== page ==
In the screenshot above you can just about see that there’s a choice of routes to take through the stage. It’s not like OutRun where each path leads to a completely different stage and most of the time which route you take is determined solely by which direction the computer-controlled cars are shoving you towards, but it’s nice to have a bit of choice.

Ah yes, the CPU cars. Here we come to one of Big Run’s deepest flaws, and that’s too much traffic. There are almost always cars nearby and frequently, as in the screenshot above, they’re positioned in such a way that they cover the entire road ahead of you despite having the whole goddamn desert to drive in. It makes it very difficult to build up any sense of speed – and consequently fun – when you’re constantly having to nose your way through a congealed blob of your fellow racers. In other racing games of this type, the issue of traffic is alleviated by having wider roads and a nimble, precisely-controlled vehicle, but neither of those things apply to Big Run. As a result, the other cars aren’t a challenging obstacle to avoid, they’re just a pain in the arse.

Honestly, just look at this bullshit. Guys, the Sahara Desert is over three and a half million square miles in size, so why are you all right up my arsehole?!

Sadly, even when the traffic is flowing a bit more freely Big Run still isn’t all that much fun to play. It never feels fast, for one thing, and I’m sad to report it doesn’t handle very well, either. A lot of the time it’s merely okay, but your car does feel sluggish and tight corners can be a proper nightmare because your car has a tendency to turn slowly for a while and then suddenly “snap” to a point past the angle you’re aiming for, making it difficult to perform anything but the shallowest turns smoothly. It reminds me a lot of Jaleco’s other arcade racer Cisco Heat; I assume both games run on the same engine. Sadly Big Run lacks Cisco Heat’s engaging visual madness. As we’ve established, it’s mostly sand.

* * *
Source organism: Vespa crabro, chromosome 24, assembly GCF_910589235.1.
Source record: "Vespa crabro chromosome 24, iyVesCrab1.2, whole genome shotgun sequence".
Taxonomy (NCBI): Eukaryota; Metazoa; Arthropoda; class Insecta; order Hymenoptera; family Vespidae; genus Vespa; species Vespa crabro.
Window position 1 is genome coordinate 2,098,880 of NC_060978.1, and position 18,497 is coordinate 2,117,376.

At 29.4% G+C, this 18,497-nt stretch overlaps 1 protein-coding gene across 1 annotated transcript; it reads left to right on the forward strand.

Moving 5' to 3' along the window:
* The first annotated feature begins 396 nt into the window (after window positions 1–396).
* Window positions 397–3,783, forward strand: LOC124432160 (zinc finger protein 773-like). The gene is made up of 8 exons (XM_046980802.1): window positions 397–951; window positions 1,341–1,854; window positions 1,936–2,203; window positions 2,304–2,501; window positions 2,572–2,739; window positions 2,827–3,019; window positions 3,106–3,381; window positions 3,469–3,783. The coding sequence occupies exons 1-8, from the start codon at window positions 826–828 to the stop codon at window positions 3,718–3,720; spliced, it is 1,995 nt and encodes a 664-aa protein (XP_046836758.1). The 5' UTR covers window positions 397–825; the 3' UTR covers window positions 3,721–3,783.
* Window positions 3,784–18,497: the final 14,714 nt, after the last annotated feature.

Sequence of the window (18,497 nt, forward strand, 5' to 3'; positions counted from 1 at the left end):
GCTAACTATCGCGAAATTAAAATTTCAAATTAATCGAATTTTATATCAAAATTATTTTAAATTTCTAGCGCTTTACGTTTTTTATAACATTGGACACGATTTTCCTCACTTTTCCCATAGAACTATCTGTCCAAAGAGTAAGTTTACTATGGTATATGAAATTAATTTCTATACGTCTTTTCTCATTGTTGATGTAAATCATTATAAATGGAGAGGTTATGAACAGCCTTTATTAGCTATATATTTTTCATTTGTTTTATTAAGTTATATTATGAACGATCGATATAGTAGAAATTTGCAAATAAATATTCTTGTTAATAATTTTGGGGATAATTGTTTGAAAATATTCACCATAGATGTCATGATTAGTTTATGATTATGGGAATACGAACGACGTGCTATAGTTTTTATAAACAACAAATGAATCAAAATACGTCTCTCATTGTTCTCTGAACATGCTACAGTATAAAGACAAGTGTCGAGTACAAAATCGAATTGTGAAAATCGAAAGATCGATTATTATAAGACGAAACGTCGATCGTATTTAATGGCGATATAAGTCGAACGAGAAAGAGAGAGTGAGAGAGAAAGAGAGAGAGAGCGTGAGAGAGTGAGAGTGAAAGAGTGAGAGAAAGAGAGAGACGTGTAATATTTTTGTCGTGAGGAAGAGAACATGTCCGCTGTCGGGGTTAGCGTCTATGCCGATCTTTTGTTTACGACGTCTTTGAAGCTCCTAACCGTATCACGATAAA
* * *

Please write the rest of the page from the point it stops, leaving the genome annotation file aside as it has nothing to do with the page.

It’s nicely drawn sand, at least, and the visuals are a strong point in Big Run’s favour. It looks better in motion than it does in still pictures – especially now that recent versions of MAME can run the game more accurately than ever – and I particularly like the way the sand dunes are drawn and shaded. They look really solid. Or perhaps I get that feeling of solidity because I couldn’t stop crashing into the bloody things.

As Big Run moves into its latter stages and you race through Niger and past Timbuktu, the scenery gains a bit more greenery and even the occasional water hazard - and the hint of a good game glitters below the dusty surface. That might just be down to me wanting Big Run to be fun, though. I really like this style of arcade racer, and I can usually trust Jaleco to come up with something that’s a solid six-out-of-ten at least… but Big Run doesn’t quite make the cut. I’ve certainly played worse racing games from the time, and Big Run does offer something different from the usual street or circuit races of its competitors, but the punishing time limits, the twitchy, unsatisfying controls and the vast swarms of roaming cars completely unconcerned by the safety of themselves and others make Big Run something of a chore to play. By the time I’d reached Mali, every minor collision or contact with the undergrowth was making my grind my teeth in a way that would horrifying my dentist.